CELEBRITY WORLD PH
By Crispina M. Belen
Winnie Wong: Teaching is also a Learning Process
It has been said that teaching is the noblest profession, but it could also be the most tasking vocation. And nobody knows this better than Winnie Wong, better known to her avid YouTube subscribers as Penelope Pop.
Not everyone knows that the social media sensation (who has amassed hundreds of thousands of followers) works full time at International School Manila where she teaches Graphic Design and Photography. She says that dealing with students with different personality types requires a great deal of patience and an innate love for teaching.
“One of the biggest challenges for me as a teacher is really trying to identify with key personality traits of every single student and being able to adapt to their learning. So, I have to find the balance to cater to all those students. It can be difficult to navigate in the beginning,” she explains.
She added that the transition from face-to-face learning to online schooling brought about by the pandemic also posed some challenges when it comes to developing a more direct interaction with her students.
A persistent student herself, Wong studied and earned her degrees in Canada (one from the Emily Carr University of Art + Design, and the other from Vancouver College where she majored in Early Childhood Education). And, after a year of teaching children in Canada, she decided to fly back to Manila and continue her teaching career, this time for high school students.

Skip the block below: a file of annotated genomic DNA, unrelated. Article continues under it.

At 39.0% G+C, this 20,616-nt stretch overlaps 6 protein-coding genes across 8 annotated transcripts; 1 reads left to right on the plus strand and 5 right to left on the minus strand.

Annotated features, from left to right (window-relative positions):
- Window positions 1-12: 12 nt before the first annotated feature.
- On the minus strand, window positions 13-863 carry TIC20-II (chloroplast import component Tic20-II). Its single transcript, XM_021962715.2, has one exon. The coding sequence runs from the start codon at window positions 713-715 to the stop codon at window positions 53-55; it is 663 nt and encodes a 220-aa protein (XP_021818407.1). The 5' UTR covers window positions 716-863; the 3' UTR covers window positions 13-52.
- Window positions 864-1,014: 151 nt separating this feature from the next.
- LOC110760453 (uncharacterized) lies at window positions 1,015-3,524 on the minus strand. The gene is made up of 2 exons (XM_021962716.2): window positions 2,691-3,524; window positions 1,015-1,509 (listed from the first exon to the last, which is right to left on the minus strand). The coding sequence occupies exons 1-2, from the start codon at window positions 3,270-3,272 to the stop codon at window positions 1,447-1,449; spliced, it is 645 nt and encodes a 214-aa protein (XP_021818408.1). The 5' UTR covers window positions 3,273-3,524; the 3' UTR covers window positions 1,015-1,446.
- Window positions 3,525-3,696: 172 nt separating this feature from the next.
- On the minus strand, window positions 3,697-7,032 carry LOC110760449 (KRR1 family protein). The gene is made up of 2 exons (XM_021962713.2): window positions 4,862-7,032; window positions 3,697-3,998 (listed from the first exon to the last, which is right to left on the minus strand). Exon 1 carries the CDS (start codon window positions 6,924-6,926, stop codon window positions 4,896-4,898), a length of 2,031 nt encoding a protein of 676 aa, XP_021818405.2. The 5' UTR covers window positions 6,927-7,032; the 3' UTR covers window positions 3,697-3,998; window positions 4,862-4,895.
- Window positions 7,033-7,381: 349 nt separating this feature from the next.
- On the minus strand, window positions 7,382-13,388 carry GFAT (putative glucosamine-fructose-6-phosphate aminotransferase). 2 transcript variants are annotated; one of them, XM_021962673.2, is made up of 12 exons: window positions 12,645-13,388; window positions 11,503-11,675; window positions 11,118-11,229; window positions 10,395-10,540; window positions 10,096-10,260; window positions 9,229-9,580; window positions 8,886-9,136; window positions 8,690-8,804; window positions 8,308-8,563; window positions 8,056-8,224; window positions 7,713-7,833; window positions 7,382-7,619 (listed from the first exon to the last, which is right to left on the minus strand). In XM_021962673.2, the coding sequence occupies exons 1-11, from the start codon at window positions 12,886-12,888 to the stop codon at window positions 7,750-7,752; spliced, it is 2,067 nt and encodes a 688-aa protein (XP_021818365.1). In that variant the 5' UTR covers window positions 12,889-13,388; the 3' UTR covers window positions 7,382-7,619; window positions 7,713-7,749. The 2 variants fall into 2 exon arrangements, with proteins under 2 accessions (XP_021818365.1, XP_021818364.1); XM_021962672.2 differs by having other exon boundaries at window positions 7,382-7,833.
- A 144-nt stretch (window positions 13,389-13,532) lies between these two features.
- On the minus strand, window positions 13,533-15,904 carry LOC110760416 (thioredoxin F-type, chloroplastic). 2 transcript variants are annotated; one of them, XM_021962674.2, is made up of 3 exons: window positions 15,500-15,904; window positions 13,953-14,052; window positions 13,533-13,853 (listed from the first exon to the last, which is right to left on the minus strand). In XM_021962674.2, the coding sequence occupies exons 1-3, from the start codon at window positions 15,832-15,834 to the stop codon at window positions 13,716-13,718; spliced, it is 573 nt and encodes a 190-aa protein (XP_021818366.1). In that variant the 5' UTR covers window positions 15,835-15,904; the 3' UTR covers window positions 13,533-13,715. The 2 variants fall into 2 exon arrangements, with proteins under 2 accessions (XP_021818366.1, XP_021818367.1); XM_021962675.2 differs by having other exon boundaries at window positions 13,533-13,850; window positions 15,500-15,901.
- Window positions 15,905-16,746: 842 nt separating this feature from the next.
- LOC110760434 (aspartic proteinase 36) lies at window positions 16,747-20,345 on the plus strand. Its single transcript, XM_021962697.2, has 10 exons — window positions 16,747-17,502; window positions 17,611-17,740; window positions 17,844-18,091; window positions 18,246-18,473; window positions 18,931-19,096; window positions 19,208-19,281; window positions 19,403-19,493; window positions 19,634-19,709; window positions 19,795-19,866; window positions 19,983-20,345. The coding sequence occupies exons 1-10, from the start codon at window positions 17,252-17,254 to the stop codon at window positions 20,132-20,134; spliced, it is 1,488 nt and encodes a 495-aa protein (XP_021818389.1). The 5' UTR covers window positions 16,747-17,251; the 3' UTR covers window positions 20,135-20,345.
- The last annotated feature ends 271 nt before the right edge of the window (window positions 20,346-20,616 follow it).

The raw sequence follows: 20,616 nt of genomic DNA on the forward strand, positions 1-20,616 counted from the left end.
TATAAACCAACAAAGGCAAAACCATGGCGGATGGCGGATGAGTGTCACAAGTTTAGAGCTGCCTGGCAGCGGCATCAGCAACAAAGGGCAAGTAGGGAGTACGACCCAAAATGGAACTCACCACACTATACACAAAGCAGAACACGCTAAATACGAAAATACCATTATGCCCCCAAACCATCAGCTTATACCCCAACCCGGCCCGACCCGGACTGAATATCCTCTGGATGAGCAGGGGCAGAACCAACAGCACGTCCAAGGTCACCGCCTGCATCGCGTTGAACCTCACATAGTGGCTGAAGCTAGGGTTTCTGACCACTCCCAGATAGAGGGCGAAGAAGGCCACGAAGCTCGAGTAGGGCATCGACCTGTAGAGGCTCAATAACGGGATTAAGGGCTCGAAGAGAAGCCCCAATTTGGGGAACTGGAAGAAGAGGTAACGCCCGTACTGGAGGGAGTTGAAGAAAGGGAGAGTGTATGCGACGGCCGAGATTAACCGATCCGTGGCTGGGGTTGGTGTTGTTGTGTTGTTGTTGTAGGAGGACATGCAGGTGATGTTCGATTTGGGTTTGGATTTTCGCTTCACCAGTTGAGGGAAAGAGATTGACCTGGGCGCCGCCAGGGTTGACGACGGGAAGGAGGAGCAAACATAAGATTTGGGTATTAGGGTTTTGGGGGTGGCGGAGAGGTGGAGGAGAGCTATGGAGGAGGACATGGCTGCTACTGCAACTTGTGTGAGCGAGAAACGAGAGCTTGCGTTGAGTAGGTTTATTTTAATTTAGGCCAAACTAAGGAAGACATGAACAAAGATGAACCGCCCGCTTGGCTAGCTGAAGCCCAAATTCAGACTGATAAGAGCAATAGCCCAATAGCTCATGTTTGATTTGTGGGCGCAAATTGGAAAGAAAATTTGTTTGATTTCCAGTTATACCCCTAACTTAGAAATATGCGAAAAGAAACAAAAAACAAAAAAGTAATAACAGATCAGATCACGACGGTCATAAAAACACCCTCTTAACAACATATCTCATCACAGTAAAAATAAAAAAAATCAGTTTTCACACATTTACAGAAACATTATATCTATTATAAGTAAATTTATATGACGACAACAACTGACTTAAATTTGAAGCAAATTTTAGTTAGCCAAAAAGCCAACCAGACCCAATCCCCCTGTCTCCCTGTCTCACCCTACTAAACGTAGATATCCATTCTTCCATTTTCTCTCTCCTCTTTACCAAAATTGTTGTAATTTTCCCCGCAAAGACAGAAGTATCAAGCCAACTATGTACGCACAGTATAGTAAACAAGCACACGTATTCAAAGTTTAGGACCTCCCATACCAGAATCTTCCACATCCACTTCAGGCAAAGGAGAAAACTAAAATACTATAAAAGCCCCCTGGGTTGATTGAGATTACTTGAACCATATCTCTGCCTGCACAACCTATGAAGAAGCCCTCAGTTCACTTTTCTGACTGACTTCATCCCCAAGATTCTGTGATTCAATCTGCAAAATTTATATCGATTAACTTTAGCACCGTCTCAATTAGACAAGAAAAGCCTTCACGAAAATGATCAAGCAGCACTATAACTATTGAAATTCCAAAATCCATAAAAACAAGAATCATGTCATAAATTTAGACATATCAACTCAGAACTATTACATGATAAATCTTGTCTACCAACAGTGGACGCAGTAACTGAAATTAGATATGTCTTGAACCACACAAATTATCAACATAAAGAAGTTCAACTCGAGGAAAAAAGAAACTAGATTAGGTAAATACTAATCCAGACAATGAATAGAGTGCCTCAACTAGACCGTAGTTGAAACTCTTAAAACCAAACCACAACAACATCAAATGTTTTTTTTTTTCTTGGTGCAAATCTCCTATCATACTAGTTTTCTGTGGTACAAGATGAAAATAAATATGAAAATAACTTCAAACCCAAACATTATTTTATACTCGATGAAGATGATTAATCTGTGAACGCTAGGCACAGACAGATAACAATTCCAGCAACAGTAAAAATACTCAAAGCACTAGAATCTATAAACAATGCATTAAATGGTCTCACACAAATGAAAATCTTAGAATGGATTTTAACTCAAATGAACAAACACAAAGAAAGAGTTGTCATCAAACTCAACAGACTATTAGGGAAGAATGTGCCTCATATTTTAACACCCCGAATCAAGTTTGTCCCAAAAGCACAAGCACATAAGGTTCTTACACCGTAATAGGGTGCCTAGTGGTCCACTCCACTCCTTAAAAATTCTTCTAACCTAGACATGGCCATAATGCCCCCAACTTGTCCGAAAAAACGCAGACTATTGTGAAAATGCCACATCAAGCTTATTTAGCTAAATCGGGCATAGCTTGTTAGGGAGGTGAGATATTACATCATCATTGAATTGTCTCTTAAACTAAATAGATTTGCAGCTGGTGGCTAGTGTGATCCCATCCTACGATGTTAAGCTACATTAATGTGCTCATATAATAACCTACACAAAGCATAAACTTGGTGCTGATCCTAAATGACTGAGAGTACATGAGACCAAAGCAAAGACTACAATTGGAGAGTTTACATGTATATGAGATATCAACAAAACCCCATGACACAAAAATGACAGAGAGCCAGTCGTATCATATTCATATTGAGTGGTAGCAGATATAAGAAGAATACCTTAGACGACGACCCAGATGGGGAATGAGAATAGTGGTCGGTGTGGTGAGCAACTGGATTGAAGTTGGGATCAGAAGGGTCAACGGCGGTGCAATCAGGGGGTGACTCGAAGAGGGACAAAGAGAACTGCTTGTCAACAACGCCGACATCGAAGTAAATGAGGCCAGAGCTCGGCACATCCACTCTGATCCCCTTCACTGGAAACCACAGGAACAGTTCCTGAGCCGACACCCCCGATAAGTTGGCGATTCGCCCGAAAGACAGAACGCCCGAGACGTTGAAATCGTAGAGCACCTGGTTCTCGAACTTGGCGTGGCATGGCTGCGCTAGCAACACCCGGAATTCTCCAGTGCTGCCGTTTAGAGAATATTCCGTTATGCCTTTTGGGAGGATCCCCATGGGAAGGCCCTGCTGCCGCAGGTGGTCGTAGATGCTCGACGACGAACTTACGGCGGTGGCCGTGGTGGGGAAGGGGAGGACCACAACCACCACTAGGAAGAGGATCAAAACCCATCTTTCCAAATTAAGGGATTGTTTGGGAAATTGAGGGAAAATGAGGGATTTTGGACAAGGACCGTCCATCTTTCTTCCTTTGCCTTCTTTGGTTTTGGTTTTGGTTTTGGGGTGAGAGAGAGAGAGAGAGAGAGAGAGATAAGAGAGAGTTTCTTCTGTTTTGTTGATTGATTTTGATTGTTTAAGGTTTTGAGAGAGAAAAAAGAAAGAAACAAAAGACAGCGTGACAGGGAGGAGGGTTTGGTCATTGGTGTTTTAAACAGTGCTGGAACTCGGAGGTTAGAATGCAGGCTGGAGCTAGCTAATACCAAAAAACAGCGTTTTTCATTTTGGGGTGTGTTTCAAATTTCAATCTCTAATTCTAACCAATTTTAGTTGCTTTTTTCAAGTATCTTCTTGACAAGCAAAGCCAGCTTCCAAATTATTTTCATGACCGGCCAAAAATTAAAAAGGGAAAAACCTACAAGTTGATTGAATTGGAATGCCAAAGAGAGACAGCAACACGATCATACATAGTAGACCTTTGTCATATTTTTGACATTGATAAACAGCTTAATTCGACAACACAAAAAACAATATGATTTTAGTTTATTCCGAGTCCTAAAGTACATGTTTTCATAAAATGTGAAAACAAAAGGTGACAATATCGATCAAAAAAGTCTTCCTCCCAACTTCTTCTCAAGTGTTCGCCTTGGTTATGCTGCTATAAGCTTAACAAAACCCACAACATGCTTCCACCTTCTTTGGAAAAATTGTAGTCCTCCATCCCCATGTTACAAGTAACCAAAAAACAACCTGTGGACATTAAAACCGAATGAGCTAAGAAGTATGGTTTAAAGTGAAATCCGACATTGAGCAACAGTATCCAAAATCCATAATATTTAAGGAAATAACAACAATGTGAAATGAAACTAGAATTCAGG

Soft-spoken and petite, the pretty school teacher can easily pass off as a high school student herself, a fact that encourages some students to treat her with a little unwelcome flippancy and cheekiness. In cases like these, she finds that conducting herself with more firmness than usual works to put her message across.
She says, however, that the rewards that come from imparting her knowledge are innumerable. For one, she is able to build meaningful relationships with students who get to know her better and vice versa.
“I have some students that I still talk to up to now even if they’ve already graduated,” Wong remarks. “And that’s very educational because you get the youthful perspective of life from them. I feel like there’s a lot to learn as a teacher because you’re dealing with all sorts of people,” she adds.
In the future, she hopes to be able to grow into a position of leadership in school to effect more positive changes and implement steps that will develop the potential of every student to the fullest. But for now, like the avid learner that she is, Wong is acquiring more insights from her daily encounters with students and teachers alike.
“I’m still learning a lot as a teacher. There are still areas for growth and development,” she admits.